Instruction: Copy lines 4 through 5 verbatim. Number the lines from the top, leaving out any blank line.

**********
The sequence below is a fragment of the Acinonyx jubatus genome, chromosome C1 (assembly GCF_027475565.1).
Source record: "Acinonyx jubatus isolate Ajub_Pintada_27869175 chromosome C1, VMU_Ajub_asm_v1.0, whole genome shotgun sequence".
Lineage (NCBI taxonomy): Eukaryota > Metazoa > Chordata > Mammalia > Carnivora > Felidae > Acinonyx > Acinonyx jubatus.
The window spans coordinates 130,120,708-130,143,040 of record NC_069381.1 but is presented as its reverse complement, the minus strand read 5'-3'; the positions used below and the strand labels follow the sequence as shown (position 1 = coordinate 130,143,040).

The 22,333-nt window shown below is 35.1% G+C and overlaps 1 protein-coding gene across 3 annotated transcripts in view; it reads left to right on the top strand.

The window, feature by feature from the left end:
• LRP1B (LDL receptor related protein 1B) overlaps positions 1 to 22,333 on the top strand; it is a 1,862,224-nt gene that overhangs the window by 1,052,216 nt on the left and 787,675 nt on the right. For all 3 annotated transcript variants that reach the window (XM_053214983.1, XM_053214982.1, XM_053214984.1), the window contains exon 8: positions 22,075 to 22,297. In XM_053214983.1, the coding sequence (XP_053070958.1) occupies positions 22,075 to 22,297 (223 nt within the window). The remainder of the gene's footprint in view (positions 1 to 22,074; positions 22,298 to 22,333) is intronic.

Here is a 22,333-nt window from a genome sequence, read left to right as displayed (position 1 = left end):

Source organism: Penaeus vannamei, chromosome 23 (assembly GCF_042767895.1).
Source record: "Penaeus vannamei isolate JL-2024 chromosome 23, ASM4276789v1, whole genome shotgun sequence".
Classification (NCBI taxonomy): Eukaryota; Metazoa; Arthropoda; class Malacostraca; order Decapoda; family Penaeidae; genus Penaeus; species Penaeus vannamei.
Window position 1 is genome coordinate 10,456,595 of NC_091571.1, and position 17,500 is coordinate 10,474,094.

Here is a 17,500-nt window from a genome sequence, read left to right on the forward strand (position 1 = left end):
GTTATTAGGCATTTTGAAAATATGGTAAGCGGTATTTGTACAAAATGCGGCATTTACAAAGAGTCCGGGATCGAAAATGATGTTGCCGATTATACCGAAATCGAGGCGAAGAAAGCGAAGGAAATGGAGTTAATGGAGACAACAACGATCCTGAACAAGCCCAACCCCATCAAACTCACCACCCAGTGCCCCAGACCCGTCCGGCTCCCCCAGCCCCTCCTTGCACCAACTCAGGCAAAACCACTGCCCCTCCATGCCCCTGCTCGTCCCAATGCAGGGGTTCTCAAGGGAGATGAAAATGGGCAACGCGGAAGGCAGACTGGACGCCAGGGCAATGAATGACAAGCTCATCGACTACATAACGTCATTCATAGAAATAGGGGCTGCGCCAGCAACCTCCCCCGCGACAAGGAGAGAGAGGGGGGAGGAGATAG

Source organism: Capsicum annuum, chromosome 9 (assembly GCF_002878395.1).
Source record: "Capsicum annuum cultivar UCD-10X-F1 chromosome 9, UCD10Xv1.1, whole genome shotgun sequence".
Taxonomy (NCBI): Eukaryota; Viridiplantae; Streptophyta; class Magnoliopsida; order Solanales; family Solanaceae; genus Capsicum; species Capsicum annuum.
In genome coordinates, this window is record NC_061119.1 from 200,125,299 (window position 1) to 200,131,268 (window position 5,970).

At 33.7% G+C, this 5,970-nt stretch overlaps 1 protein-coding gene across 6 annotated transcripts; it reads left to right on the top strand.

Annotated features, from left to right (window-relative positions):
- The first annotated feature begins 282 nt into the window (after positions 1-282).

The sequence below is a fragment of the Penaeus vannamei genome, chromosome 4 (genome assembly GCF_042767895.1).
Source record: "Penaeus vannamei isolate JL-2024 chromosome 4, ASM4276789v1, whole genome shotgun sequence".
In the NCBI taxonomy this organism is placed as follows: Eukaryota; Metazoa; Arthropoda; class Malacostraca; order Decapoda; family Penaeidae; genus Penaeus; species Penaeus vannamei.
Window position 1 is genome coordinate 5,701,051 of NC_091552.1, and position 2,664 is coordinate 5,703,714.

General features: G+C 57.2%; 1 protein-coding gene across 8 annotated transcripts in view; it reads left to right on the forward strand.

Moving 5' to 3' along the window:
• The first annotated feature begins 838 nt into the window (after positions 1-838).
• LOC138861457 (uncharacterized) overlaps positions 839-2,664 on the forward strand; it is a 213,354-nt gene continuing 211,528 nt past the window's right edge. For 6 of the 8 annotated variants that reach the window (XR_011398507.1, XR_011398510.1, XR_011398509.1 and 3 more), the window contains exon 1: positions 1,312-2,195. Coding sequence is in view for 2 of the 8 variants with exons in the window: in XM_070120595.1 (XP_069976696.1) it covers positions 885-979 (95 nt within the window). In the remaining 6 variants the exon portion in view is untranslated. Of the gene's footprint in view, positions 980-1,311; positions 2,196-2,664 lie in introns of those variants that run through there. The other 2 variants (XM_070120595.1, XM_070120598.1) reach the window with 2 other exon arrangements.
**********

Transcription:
The window spans coordinates 130,120,708-130,143,040 of record NC_069381.1 but is presented as its reverse complement, the minus strand read 5'-3'; the positions used below and the strand labels follow the sequence as shown (position 1 = coordinate 130,143,040).

The 22,333-nt window shown below is 35.1% G+C and overlaps 1 protein-coding gene across 3 annotated transcripts in view; it reads left to right on the top strand.